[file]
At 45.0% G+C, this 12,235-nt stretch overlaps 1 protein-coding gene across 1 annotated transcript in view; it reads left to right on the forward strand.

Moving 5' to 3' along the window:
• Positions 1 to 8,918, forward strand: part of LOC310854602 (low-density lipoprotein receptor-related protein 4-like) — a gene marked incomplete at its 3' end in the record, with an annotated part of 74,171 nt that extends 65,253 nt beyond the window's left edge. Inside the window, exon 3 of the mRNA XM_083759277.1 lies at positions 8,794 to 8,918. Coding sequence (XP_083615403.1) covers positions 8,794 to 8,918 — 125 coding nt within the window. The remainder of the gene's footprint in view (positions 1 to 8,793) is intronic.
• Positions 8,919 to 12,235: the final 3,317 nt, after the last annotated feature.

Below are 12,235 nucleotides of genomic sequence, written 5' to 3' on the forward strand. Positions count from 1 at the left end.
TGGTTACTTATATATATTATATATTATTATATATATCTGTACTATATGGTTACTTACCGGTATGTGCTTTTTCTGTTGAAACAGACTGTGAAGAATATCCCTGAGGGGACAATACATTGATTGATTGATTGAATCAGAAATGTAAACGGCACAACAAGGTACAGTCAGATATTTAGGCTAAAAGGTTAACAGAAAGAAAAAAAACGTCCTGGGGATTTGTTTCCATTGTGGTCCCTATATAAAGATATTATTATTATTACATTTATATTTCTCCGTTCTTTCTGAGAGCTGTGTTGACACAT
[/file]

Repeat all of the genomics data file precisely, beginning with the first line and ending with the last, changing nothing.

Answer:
At 45.0% G+C, this 12,235-nt stretch overlaps 1 protein-coding gene across 1 annotated transcript in view; it reads left to right on the forward strand.

Moving 5' to 3' along the window:
• Positions 1 to 8,918, forward strand: part of LOC310854602 (low-density lipoprotein receptor-related protein 4-like) — a gene marked incomplete at its 3' end in the record, with an annotated part of 74,171 nt that extends 65,253 nt beyond the window's left edge. Inside the window, exon 3 of the mRNA XM_083759277.1 lies at positions 8,794 to 8,918. Coding sequence (XP_083615403.1) covers positions 8,794 to 8,918 — 125 coding nt within the window. The remainder of the gene's footprint in view (positions 1 to 8,793) is intronic.
• Positions 8,919 to 12,235: the final 3,317 nt, after the last annotated feature.

Below are 12,235 nucleotides of genomic sequence, written 5' to 3' on the forward strand. Positions count from 1 at the left end.
TGGTTACTTATATATATTATATATTATTATATATATCTGTACTATATGGTTACTTACCGGTATGTGCTTTTTCTGTTGAAACAGACTGTGAAGAATATCCCTGAGGGGACAATACATTGATTGATTGATTGAATCAGAAATGTAAACGGCACAACAAGGTACAGTCAGATATTTAGGCTAAAAGGTTAACAGAAAGAAAAAAAACGTCCTGGGGATTTGTTTCCATTGTGGTCCCTATATAAAGATATTATTATTATTACATTTATATTTCTCCGTTCTTTCTGAGAGCTGTGTTGACACAT